Defence Secretary Ben Wallace has said it would be an understatement to say he was angered by a data breach involving the email addresses of dozens of Afghan interpreters who worked for UK forces.
More than 250 people seeking relocation to the UK - many of whom are in hiding - were mistakenly copied into an email.
Mr Wallace has apologised to them, and launched an investigation. One person has been suspended, he said.
The MoD has also referred itself to the Information Commissioner's Office.
Speaking in the Commons, Mr Wallace said: "I apologise to those Afghans affected by this data breach and with Home (the Home Office) we are now working with them to provide security advice.
"It is an unacceptable level of service that has let down the thousands of members of the armed forces and veterans.
"On behalf of the Ministry of Defence, I apologise."
He added that armed forces minister James Heappey was in the region speaking to neighbouring states to see what more could be done.
The email was sent to interpreters who remain in Afghanistan or have been able to get to other countries.
Their email addresses could be seen by all recipients, showing people's names and some associated profile pictures.
The Information Commissioner (ICO), which has the power to issue enforcement notices and fines in the most serious cases, is already making enquiries with the MoD.
A spokesperson for the watchdog said people rightly expected their personal information to be handled securely especially where its loss could have devastating consequences, including possible threat to life.
Conservative MP Tobias Ellwood, who chairs the defence select committee, warned that the Taliban had not changed.
"We must get these interpreters out or they'll be hunted and killed," he told MPs, and suggested using "clandestine means" to get them to safety, if usual methods were unavailable.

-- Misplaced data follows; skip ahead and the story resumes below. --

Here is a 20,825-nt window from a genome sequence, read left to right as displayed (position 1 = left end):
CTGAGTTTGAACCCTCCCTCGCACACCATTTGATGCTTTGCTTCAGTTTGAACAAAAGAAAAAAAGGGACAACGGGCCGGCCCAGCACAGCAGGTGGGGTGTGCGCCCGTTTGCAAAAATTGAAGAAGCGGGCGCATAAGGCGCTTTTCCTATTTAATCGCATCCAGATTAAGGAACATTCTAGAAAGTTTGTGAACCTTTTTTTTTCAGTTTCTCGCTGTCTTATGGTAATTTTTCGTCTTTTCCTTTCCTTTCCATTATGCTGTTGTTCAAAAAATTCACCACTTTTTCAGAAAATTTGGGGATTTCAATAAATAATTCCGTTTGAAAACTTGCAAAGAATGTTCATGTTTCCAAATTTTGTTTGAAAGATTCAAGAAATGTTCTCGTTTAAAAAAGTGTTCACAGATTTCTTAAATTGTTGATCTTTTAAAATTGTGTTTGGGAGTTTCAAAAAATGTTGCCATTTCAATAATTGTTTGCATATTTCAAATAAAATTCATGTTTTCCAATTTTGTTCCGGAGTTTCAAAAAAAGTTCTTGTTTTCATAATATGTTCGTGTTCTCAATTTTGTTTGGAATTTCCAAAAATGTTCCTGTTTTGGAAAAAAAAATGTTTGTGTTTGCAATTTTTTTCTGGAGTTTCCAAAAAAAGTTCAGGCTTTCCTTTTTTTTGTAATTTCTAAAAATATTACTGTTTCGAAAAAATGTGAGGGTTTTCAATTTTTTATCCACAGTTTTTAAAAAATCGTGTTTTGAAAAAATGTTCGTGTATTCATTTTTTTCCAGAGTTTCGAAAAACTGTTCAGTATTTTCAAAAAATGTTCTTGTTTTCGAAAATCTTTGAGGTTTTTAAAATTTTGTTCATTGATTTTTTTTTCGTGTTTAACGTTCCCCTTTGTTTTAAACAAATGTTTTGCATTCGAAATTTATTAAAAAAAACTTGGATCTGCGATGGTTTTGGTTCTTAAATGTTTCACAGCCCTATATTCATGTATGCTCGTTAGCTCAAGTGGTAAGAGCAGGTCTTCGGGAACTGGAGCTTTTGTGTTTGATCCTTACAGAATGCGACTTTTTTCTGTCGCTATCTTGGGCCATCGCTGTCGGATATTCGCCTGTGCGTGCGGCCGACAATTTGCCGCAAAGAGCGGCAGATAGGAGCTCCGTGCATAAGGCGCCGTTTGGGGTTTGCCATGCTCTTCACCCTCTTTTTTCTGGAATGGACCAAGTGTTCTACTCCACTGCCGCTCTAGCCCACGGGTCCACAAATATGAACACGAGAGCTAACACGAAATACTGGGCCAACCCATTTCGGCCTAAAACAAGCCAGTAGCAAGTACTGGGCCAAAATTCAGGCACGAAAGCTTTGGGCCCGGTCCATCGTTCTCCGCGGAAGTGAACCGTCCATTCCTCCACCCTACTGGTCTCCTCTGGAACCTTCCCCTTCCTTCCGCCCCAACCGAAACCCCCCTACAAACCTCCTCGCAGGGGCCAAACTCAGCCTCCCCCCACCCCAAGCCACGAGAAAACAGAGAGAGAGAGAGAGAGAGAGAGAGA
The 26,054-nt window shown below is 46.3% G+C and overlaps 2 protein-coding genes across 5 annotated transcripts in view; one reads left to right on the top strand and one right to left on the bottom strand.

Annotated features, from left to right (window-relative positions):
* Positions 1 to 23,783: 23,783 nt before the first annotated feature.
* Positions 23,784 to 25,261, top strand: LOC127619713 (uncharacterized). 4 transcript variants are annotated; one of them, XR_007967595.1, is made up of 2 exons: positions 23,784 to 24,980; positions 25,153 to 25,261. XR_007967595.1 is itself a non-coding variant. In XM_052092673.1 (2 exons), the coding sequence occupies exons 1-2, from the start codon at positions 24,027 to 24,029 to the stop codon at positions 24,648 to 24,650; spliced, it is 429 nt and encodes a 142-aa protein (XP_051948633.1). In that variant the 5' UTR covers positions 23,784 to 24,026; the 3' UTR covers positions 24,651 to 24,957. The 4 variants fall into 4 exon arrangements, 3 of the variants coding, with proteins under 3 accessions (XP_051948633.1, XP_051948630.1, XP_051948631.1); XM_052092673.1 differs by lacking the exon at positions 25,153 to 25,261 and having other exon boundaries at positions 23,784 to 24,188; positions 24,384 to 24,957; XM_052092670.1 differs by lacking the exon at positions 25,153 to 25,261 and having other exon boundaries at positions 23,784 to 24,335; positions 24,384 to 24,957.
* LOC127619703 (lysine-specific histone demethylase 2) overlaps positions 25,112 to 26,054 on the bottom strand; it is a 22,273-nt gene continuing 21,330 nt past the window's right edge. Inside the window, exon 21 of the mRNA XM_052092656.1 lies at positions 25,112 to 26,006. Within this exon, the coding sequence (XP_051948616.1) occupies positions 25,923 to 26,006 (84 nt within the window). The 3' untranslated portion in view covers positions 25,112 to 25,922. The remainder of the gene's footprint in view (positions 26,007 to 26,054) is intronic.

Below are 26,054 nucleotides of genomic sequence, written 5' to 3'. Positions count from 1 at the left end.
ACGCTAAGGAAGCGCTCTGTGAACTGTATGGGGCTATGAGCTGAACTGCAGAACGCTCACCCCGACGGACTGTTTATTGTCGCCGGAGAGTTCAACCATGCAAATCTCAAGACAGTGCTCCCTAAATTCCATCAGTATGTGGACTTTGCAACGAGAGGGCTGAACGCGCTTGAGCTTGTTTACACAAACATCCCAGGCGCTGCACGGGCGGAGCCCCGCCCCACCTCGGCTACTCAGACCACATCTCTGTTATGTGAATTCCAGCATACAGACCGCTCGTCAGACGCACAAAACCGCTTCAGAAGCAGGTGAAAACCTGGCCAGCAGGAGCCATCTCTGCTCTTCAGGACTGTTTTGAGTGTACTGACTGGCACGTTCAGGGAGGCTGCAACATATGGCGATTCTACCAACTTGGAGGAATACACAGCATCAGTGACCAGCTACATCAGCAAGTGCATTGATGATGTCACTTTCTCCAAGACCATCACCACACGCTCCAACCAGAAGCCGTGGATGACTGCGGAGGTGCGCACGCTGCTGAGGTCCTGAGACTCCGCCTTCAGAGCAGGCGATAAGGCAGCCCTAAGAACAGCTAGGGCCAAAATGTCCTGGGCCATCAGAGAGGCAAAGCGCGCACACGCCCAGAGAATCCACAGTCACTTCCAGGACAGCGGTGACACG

"All means will be explored," Mr Wallace replied.
The email was sent by the team in charge of the UK's Afghan Relocations and Assistance Policy (Arap), which has been in contact with them since the Taliban took control of the country last month.
The team told the interpreters it was doing everything it could to help relocate them.
It also said they should not put themselves or their families at risk if it was not safe for them to leave their current location.
But one interpreter who received the email realised that more than 250 Afghans who worked with British forces had been copied into the email.
"This mistake could cost the life of interpreters, especially for those who are still in Afghanistan," they told the BBC.
"Some of the interpreters didn't notice the mistake and they replied to all the emails already and they explained their situation which is very dangerous. The email contains their profile pictures and contact details."
The MoD then sent another email 30 minutes later with the title "Urgent - Arap case contact" asking the recipients to delete the previous email and warning "your email address may have been compromised".
It recommended the interpreters change their email addresses.
Mr Wallace said the Ministry of Defence believed there were 900 "credible cases" for Arap resettlement still in Afghanistan beyond the 311 the government is currently speaking to.
Labour shadow defence secretary John Healey welcomed the defence secretary's apology but told the Commons that action now mattered most.
He told MPs: "These Afghan interpreters worked alongside our British forces and the government rightly pledged to protect them. Ministers must make good on those promises now."
'Just when you think it can't get worse...'
Ahmad, not his real name, is one of the 250 or so whose names were mistakenly shared by the MoD. In 2011, he was shot by the Taliban while working as an interpreter with British troops in Helmand.
He's currently in hiding in Afghanistan, living apart from his wife and baby daughter for their own safety.
He told the BBC he was really shocked and disappointed when he spotted the MoD's mistake.
"Just when you think it can't get worse than this, along comes the Arap team and does something that proves you wrong. I didn't really expect this from them," he said.
"I'm 100% sure that it will have a negative impact on our safety because you know that we are already displaced from our home town.
"Now we have to change our locations again and we have to change our email addresses."
Ahmad added that he now doubted whether he would ever get to safety in the UK.
"I'm not very optimistic, because when I see their carelessness and their neglect, I don't think we're going to be in the UK in the near future."
But he said he was clinging to hope that the UK would "finally do the right thing".
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